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Mad Max: Fury Road (2015)


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I was sold on this movie long ago.  I'm trying not to watch any more trailers for it.  Unfortunately, if I want to see any other movies in theater between now and the Ides of May, I probably won't be able to keep that commitment.

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"Sympathy must precede belligerence. First I must understand the other, as it were, from the inside; then I can critique it from the outside. So many people skip right to the latter." -- Steven D. Greydanus
Now blogging at Patheos.com. I can also still be found at Facebook, Twitter and Flickr. See also my film journal.

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"Sympathy must precede belligerence. First I must understand the other, as it were, from the inside; then I can critique it from the outside. So many people skip right to the latter." -- Steven D. Greydanus
Now blogging at Patheos.com. I can also still be found at Facebook, Twitter and Flickr. See also my film journal.

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Well... it only kind of led to "now." The brilliance of the original trilogy was simply that - it was comprised of a beginning, middle, and an end. The end was not as post-apocalyptic as it was apocalyptic. It featured a narrative of return from exile, and we saw the first few glimpses of that restoration.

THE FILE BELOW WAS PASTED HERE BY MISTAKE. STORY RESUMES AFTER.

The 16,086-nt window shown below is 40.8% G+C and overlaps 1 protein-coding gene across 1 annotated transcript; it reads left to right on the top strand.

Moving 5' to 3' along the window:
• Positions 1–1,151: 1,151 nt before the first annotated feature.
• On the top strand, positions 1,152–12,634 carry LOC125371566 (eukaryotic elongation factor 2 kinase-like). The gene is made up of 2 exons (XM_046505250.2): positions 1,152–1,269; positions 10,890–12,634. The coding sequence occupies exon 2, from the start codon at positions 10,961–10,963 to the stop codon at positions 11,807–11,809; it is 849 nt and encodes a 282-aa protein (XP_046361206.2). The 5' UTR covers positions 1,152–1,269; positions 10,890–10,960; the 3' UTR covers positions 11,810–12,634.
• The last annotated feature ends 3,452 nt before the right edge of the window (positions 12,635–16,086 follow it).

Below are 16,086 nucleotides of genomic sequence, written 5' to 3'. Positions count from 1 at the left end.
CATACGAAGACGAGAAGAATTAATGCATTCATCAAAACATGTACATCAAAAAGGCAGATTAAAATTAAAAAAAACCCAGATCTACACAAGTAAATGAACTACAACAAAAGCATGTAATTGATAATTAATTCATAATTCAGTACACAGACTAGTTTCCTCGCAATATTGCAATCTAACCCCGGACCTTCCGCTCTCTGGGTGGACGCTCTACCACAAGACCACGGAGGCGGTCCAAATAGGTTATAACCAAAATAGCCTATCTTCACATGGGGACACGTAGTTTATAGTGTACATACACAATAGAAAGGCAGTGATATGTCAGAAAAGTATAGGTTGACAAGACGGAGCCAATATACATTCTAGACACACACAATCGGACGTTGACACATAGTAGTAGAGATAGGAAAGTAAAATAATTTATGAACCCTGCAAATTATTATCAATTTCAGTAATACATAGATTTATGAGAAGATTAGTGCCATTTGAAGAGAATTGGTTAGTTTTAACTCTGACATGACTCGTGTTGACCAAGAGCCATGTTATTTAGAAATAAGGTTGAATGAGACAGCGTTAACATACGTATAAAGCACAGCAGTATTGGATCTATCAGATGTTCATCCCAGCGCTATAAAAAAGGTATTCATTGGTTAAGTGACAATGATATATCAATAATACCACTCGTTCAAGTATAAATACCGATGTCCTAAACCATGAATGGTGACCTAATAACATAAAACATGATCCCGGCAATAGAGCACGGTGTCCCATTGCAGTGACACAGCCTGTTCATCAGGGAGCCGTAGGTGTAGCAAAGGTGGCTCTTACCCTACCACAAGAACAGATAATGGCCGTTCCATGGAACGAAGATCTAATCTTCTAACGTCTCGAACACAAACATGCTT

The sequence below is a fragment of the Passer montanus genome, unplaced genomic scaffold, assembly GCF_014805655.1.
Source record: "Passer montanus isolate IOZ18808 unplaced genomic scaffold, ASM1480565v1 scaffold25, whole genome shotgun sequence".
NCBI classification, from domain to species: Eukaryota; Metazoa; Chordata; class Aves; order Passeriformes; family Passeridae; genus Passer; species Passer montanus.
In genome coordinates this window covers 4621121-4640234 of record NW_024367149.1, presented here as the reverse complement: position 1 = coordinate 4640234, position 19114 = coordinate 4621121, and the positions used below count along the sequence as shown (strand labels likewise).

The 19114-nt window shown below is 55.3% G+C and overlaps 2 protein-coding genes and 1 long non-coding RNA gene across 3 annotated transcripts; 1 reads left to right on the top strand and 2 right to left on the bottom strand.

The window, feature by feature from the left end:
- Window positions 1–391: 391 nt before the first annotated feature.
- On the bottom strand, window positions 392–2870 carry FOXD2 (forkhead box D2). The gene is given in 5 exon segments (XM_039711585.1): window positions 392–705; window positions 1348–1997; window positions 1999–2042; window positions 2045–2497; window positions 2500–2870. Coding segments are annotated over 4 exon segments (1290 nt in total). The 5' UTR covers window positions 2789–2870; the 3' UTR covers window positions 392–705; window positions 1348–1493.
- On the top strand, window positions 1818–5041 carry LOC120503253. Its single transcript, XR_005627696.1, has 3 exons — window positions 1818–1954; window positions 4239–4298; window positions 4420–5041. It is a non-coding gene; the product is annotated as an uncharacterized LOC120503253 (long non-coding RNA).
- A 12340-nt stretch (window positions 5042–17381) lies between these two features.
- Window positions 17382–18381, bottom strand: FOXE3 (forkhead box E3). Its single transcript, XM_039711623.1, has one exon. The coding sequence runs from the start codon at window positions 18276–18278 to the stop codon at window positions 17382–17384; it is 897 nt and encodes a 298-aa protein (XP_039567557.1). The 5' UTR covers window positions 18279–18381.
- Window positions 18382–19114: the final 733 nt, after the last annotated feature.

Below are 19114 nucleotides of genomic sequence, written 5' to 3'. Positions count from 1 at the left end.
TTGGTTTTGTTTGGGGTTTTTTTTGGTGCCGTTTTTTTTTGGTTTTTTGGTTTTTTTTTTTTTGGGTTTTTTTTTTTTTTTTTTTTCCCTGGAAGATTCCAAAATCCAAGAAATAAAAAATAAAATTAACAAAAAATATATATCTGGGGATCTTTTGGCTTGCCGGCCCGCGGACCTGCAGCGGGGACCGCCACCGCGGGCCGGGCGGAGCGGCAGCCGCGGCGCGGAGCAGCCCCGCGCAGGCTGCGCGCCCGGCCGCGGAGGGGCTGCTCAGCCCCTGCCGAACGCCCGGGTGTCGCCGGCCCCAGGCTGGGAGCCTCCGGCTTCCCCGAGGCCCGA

And since then, Mad Max viewers had closure. The story was neatly contained, with Max ultimately serving a Messianic role in all this. But now, it is back to being a franchise. I am very interested in seeing how they connect, or unconnect these dots in Fury Road.

"...the vivid crossing of borders between film and theology may save the film from the banality of cinema and festival business, and it may also save the church from the deep sleep of the habitual and the always known."

(Hans Werner Dannowski)

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  • 2 weeks later...

"Sympathy must precede belligerence. First I must understand the other, as it were, from the inside; then I can critique it from the outside. So many people skip right to the latter." -- Steven D. Greydanus
Now blogging at Patheos.com. I can also still be found at Facebook, Twitter and Flickr. See also my film journal.

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So, so different from the original teaser (or trailer) -- but man, is this turning into my most-anticipated movie of the summer. The VISUALS!!

 

"Sympathy must precede belligerence. First I must understand the other, as it were, from the inside; then I can critique it from the outside. So many people skip right to the latter." -- Steven D. Greydanus
Now blogging at Patheos.com. I can also still be found at Facebook, Twitter and Flickr. See also my film journal.

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Hmmm. A big improvement over the earlier trailer, but still very much, by the end, a loud and rather obnoxious trailer. I'm most surprised at how much Charlize's character is played up in this trailer. You'd think the movie is about her, despite the brief Max voiceover.